I am a mother that is not comfortable with mess. I don’t like noise or chaos either. And yet, I’m learning to adapt.
In fact, when I read Recipes for Play by Rachel Sumner and Ruth Mitchener (The Experiment, September 2014), I started actually getting excited about trying out some of the activities and crafts mentioned.
I’m a homeschooling mom. Another thing I never intended to do, and yet here I am. Homeschooling gets me out of my comfort-zone many times a day.
As I read Recipes for Play, which is full of play-crafts for young kids and mothers to easily recreate in their homes, I started to think of the many ways I could tie the suggested crafts in to our daily routine: some of them could be adapted for a homeschool lesson. Another one could keep my littlest one busy while I get a chance to over the math assignment with my son. The possibilities got me excited. (more…)
When I was a kid, I had a bike and a backpack. I’d ride up to the library at least once a week all summer long and check out a bag full of books. The next week, I’d take them all back and restock. If I found an author I liked, I would check out every single book I could find by that author the next week.
There were some authors I always returned to. One of them was Avi.
I don’t know which came first: meeting Avi, or reading his books. But when I was third grade, I was selected from my class for the “Young Authors” program, and I got to meet Avi himself, who told us his story, why he loved to write, and so forth. I knew from that moment that I’d be an author too. Although I have not really written children’s fiction as I thought I wanted to as a child, I certainly have kept reading, and as my 6+ years of blogging about reading may indicate, I like writing quite a bit too!
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Avi is such a fascinating author to me because not only does he write realistic children’s fiction (like Nothing But The Truth), he also writes ghost stories (like Something Upstairs), mysteries (Who Stole the Wizard of Oz?), historical fiction (The True Confessions of Charlotte Doyle and Crispin: The Cross of Lead), historical-ghost-mystery (The Man Who Was Poe) and fantasy (Poppy). There are a million other subgenres he’s written too: I must admit, I have not kept up with all his new books since college and motherhood have come along! (I love that, now that my son is getting older, I have more “excuses” to revisit middle grade fiction!).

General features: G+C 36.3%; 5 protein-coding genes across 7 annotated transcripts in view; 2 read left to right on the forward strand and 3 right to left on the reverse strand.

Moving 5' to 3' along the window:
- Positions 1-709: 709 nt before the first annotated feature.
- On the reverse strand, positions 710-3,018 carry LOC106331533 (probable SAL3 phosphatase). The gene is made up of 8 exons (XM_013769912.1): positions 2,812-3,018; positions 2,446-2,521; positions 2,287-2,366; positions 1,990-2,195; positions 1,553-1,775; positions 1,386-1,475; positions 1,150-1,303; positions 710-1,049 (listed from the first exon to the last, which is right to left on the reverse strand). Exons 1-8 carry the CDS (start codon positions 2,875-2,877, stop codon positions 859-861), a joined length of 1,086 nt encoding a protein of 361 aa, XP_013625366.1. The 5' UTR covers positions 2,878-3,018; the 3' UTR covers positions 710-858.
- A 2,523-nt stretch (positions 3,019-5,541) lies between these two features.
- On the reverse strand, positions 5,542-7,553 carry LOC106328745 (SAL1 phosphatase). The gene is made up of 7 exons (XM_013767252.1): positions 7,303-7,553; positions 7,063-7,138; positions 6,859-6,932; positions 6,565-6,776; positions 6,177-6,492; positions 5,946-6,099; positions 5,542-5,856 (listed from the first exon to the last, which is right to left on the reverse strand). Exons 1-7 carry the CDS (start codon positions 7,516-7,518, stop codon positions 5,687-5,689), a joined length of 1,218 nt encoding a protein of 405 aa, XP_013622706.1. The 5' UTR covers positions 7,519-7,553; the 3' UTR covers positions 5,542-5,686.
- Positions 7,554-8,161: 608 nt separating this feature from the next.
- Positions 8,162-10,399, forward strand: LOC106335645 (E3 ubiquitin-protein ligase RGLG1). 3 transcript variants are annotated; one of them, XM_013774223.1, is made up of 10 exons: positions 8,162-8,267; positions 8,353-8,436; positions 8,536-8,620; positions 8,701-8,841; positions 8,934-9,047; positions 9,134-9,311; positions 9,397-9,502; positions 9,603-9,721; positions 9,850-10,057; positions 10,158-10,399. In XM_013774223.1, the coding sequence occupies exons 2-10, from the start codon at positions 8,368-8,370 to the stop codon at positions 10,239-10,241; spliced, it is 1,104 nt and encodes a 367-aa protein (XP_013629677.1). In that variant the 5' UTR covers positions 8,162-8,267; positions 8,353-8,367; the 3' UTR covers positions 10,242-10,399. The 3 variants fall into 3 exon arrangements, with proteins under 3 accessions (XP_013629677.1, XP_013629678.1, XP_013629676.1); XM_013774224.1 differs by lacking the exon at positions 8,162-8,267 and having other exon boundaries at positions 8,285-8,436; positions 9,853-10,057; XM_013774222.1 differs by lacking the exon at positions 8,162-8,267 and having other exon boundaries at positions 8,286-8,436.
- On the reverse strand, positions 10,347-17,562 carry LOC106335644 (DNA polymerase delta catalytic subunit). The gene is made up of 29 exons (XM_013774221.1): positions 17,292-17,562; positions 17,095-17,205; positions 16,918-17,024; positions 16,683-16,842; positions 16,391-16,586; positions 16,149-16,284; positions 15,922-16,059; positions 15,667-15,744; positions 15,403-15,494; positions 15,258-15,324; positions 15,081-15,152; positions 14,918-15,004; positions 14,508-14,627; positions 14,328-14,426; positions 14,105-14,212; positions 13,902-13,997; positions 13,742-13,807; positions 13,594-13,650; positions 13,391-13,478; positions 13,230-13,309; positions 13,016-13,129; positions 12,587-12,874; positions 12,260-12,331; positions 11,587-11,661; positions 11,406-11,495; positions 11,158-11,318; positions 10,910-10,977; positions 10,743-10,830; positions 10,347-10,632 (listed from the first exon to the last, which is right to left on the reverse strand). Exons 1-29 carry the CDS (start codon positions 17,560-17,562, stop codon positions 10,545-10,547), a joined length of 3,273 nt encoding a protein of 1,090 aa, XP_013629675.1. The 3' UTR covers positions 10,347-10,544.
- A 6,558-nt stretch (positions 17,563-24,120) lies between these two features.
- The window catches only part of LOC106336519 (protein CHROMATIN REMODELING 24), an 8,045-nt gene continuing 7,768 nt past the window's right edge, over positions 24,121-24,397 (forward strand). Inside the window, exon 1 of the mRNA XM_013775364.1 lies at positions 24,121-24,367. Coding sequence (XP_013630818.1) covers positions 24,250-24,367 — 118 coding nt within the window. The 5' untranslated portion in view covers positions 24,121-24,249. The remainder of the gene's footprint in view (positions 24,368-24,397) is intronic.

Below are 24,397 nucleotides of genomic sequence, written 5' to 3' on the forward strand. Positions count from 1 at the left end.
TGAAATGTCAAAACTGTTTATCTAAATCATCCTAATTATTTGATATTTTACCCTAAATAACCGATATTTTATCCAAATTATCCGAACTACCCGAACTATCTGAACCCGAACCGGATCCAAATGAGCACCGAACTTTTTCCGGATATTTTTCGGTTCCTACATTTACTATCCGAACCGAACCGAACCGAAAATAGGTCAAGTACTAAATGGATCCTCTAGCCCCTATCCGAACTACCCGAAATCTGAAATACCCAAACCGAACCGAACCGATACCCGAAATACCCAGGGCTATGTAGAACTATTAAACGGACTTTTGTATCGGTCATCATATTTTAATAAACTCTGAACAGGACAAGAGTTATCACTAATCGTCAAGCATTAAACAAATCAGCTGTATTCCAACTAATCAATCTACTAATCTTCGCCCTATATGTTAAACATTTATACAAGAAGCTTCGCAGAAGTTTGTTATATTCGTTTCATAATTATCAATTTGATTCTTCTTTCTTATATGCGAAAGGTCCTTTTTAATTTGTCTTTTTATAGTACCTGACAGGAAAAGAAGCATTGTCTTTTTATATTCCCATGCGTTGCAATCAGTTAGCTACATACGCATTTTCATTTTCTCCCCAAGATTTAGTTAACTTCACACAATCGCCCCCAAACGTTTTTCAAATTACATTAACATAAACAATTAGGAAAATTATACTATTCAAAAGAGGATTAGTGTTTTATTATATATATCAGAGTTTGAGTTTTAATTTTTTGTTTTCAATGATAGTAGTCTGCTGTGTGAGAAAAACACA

Who Was That Masked Man Anyway? (originally published 1992, reissued by Scholastic Paperbacks 2014) is one of the most unusual novels I’ve read: it is written entirely in dialogue. No, it’s not a play: there are no name indications in the text, nor are there settings and stage directions. Indeed, every single line that appears in the book is a line of dialogue. (more…)
Not everyone will be as interested as I was in Homeschooling in America by Joseph Murphy (Skyhorse Publishing, 2012). It is, as the subtitle suggests, a book that captures and assess the current modern homeschooling movement. The author reviews, analyzes, and categories all the studies and polls taken on homeschooling in America from the early ages of the movement in the 1970s until the most recent polls available. (more…)
I feel like I should title this post “Yes, I actually read an adult nonfiction book once again,” since I’ve been neglecting not only my personal reading but also my nonfiction. Lately, I’ve been reading picture books, biographies of American historical figures geared toward youth, and other such interesting, but not mind-boggling reading.
Education by Gary Thomas (Oxford University Press, 2013) is one of the newest additions to the Very Short Introduction series, a series I’ve spoken highly of in the past simply because each book does such a wonderful job of introducing a topic, the issues surrounding the topic, and the people involved without overburdening the reader. Education is no exception. In 120 slim pages, Thomas introduced me to a general history of the processes of education, the people involved in various philosophies, the different schools of thought in education, and the contemporary issues that surround the complex topic. (more…)
Mem Fox is a successful children’s book author and literacy expert. But her expertise in Reading Magic (Harcourt 2001) comes across as personal and passionate, mostly because she writes foremost from her position as a mother. Her main point in writing this book is to read aloud to our children, making it a fun time and a game, as parents let their children learn from the words that surround them in their daily lives.
I loved reading this book. Nothing Ms Fox said was surprising or new to me. Back in 2009, I started a project to read my then 26-month-old son 1000 books before he started kindergarten. Just over 18 months later, we’d read 1000 different books together (that I’d recorded, at least) and he was reading on his own. Everything Ms Fox suggests is thus backed up by our application of it! It was not a struggle. It was fun. (more…)